Bagaicha Farm House: Raising the bar

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Birbhadra Acharya decided to commence Bagaicha Farm House and Resort Pvt Ltd in 2015  at Gaidakot in the Nawalparasi district. That time he had two different plans up his sleeve. The first plan was carrying out goat farming and the second one was building a resort.  Then Acharya set out himself to execute the former by raising some 30 local goats.  Such goats were primarily raised in order to sell for breeding purposes. “But the very business idea did not work at all. The reason was that all these goats were below 35 kg and there was literally no profit by trading them in the market,” shares Acharya, who is chairman of Bagaicha Farm House and Resort Pvt Ltd.

This prompted him to explore other viable options to make his venture really grow. In the course of this, he meticulously went through various literatures and documents pertaining to goat farming. “Following the research, I came to draw one important conclusion. Such a conclusion was that the adoption of cross-breeding techniques could well help boost my farming business,” Acharya divulges.

Birbhadra Acharya, Chairman of Bagaicha Farm House and Resort Pvt Ltd.

After this, Bagaicha imported the genetically superior breed of goats known as Boer from Australia with an aim to cross-breed them with indigenous ones. In fact, some 17 Boer goats were brought by paying around US $ 1,600 for each.

  There were some strong reasons behind the selection of this particular breed of goats for the purpose of cross-breeding. “They offered promising business opportunities because of their suitable size, short gestation period (physical growth of 200 or 300 gram per day) and healthy meat (low cholesterol level), among others,” he informs.    This very breed was first developed in South Africa by Dutch Farmers, that’s why it got it’s name “Boer” meaning Dutch Farmer.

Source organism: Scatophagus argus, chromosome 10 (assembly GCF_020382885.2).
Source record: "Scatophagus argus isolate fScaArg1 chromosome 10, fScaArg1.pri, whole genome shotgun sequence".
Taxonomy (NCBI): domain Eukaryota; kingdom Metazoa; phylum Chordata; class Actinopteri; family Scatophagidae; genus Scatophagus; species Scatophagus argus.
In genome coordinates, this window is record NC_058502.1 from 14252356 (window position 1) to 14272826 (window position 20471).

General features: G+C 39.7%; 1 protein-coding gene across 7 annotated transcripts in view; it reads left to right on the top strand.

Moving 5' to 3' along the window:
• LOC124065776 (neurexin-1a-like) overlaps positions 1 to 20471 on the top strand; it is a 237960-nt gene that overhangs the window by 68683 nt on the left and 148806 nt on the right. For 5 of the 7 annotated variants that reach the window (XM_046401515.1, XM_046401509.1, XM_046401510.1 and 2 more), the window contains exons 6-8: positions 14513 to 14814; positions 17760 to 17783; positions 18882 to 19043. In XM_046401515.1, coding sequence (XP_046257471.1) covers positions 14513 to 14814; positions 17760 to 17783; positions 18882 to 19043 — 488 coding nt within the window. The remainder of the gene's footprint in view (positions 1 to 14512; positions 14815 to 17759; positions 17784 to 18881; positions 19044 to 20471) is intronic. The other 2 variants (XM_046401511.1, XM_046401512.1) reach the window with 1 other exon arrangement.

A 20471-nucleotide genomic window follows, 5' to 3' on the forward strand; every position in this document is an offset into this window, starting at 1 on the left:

In the first year of its establishment, Bagaicha was able to produce as many as 100 goats via the process of cross-breeding. Now the number of such goats has already crossed 300. 

According to Acharya, the current business strategy of his farmhouse focuses more on quality than quantity when it comes to producing goats.   “Just expanding the numbers of products without first improving their quality does not make a good business sense.  So, we are fully engaged in the process of producing the third-cross and fourth- cross goats having the pedigree blood of 87 and 93 percent respectively.”

Bagaicha has already created the first-cross and second-cross goats with such blood standing at 50 and 75 percent respectively.   As the percent of pedigree blood increases, the animal simply becomes more genetically prolific.

The firm house currently sells particularly the first- cross and second-cross goats at Rs 12,00/per kg and Rs 2,000 per/kg respectively. Its major buyers are livestock farmers who purchase the products for carrying out the process of breeding.

“We have a broad network of the clients spreading across as many as 60 districts in the country. And, remarkably, many of them have placed their full trust on us for providing truly quality products,” claims Acharya.  “Moreover, it is taking other proactive initiations to facilitate the clients to start goat farming. This has also played a catalyst role in bolstering its market performance. Bagaicha is instrumental in helping establish as many as 200 such enterprises across the country till date.